Safety Tips

The CMPD Crime Prevention Unit has put together a few tips on various ways to protect yourself in given situations involving:

Personal Safety Tips

Your personal safety does not have to be left up to chance. Though you can not eliminate all possibility of becoming a victim, there are steps you can take to reduce the odds. An attacker looks for essentially three things when picking a victim: Vulnerability, Accessibility and Availability


Personal Safety Tips

Practicing the following personal safety tips as you go about your daily activities may make you less attractive to a would be criminal. BE ALERT!! Know who is near you and what activities going on around you.

  • Walk with authority, look ahead and scan your surroundings
  • Do not walk in poorly lit areas.
  • Avoid standing at a bus stop alone, especially at night.
  • If approached by someone in a car, change your direction and enter a crowded store or business.
  • Carry a cell phone and some type of safety device (i.e.: flashlight, whistle, pepper spray and etc) when walking at night.
  • Be alert to someone who asks for directions and/or continues to engage you in conversation.
  • Obey all of the robber's orders. Keep all communication with the robber short and simple. Don't argue!
  • Be identification conscious. Observe your attacker's personal appearance, type of weapon used, and type of vehicle so you can accurately describe them to police.
  • Immediately report the incident to the police and do not hang up until the police arrive.

For additional information please review the following personal safety tips:

When Traveling and Using Hotels: Security-wise travelers need to learn how to travel safely. This awareness begins with a realization that they must take reasonable precautions to protect themselves and their personal property. When traveling, remember not to let go of your common sense. Once you enter your room, make sure everything is in working order - this means the lights, the phone, the locks, the shower... everything! Here are some safety tips to make your hotel stay more enjoyable:
  • Keep your eyes on your luggage; accompany your luggage to your room with the bellman.
  • Request a key that does not have a room number on it. Do not display keys in public or leave them on a restaurant table or other places where they can be stolen.
  • Women travelers should inquire in advance about the lock system of a hotel. An electronic key control system with key cards that are reprogrammed for each guest affords the most security.
  • Have the key in hand to avoid fumbling with it in the hallway. This helps you focus on being aware of your surroundings.
  • If you see loiterers in the hallway near your room, just pass by your door and turn around the corner or pretend you forgot something. Go to the front desk and report the incident.
  • Do not open the door to just anyone. Verify the person's identity by calling the front desk. Do not invite strangers to your room for any reason.
  • Be aware of fire exits location.
  • Do not display cash or expensive jewelry or important documents; use in room safes.
  • Ensure that sliding glass doors or windows and connective room doors are locked.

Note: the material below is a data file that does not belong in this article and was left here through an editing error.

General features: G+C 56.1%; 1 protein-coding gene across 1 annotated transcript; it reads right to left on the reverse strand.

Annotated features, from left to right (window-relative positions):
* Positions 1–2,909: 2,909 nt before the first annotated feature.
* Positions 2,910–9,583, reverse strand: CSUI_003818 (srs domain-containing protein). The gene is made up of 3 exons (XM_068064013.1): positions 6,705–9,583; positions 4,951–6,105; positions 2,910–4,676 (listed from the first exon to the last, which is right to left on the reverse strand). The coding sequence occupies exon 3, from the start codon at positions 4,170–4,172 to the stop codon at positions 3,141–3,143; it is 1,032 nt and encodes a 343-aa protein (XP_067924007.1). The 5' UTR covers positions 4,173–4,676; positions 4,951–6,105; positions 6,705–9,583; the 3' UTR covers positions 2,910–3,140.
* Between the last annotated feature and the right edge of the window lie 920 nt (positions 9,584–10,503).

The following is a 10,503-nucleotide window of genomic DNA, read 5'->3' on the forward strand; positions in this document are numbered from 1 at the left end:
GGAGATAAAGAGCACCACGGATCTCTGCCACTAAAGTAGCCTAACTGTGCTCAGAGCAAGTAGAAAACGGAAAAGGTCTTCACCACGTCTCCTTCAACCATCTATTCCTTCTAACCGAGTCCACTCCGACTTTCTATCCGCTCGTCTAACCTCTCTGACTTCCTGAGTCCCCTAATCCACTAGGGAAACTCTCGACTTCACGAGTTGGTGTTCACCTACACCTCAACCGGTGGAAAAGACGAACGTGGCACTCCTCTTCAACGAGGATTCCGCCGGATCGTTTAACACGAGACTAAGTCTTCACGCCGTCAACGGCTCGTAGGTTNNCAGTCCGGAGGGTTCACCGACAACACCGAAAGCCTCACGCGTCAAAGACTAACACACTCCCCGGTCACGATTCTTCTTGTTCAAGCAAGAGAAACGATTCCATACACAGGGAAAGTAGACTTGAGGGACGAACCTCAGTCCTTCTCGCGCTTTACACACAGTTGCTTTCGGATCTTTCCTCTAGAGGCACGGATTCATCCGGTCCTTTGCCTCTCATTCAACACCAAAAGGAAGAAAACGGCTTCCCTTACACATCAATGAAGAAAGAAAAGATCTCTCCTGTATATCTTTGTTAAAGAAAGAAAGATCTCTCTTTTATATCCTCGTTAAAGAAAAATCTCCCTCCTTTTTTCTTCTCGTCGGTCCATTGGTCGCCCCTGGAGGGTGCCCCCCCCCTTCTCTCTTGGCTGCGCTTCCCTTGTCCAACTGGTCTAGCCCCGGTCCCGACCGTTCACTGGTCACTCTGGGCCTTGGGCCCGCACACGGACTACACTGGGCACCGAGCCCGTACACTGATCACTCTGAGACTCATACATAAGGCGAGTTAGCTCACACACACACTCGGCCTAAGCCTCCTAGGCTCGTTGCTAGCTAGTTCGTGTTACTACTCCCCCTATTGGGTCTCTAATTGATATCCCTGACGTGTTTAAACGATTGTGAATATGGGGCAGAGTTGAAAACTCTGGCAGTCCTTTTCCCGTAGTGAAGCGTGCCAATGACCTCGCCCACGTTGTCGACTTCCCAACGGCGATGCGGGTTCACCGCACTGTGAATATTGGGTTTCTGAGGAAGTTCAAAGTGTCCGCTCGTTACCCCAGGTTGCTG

• If traveling with children, provide adult supervision and know their whereabouts at all times.
  • Women travelers should choose a hotel where the surrounding streets and parking lots are well lit and where everyone must enter through a central lobby.
  • When completing a guest registry, consider using your first initial and last name. Register with your business address rather than your home address.

Date Rape Drugs
These are drugs that are sometimes used to assist a person commit sexual assault. Sexual assault is any type of sexual activity that a person does not agree to. It can include inappropriate touching, sexual intercourse, rape, and attempted rape. Because of the effects of these drugs, victims may be physically helpless, unable to refuse sex, and can't remember what happened. There are at least three date rape drugs: GHB (gamma hydroxybutyric acid); Rohypnol (flunitrazepam); Ketamine (ketamine hydrochloride). These drugs often have no color, smell, or taste and are easily added to flavored drinks without the victim's knowledge.

What effects do these drugs have on the body? The drugs can affect you quickly. The length of time that the effects last varies. It depends on how much of the drug is taken and if the drug is mixed with other substances, like alcohol. Alcohol can worsen the drug's effects and can cause more health problems. GHB, Rohypnol and Ketamine may cause the following problems: drowsiness, dizziness, problems seeing, and unconsciousness (black out), seizures, memory laps, problems breathing, tremors, vomiting, dream-like feeling, coma and death.

What can you do to avoid becoming a victim of these drugs?
  • Don't accept open drinks (alcoholic or non-alcoholic) from others who you do not know or do not trust; this includes drinks that come in a glass.
  • When in bars or clubs always get your drink directly from the bartender and do not take your eyes off the bartender or your order; don't use the waitress or let somebody go to the bar for you.
  • At parties, only accept drinks in close containers: bottles, cans.
  • Never leave your drink unattended or turn your back on your table.
  • Do not drink from open beverage sources like punch bowls, pitchers or tubs.
  • Keep your eyes and ears open; if there is talk of date rape drugs or if friends seem "too intoxicated" for what they have taken, leave the party or club immediately, and call the police!


Youth Safety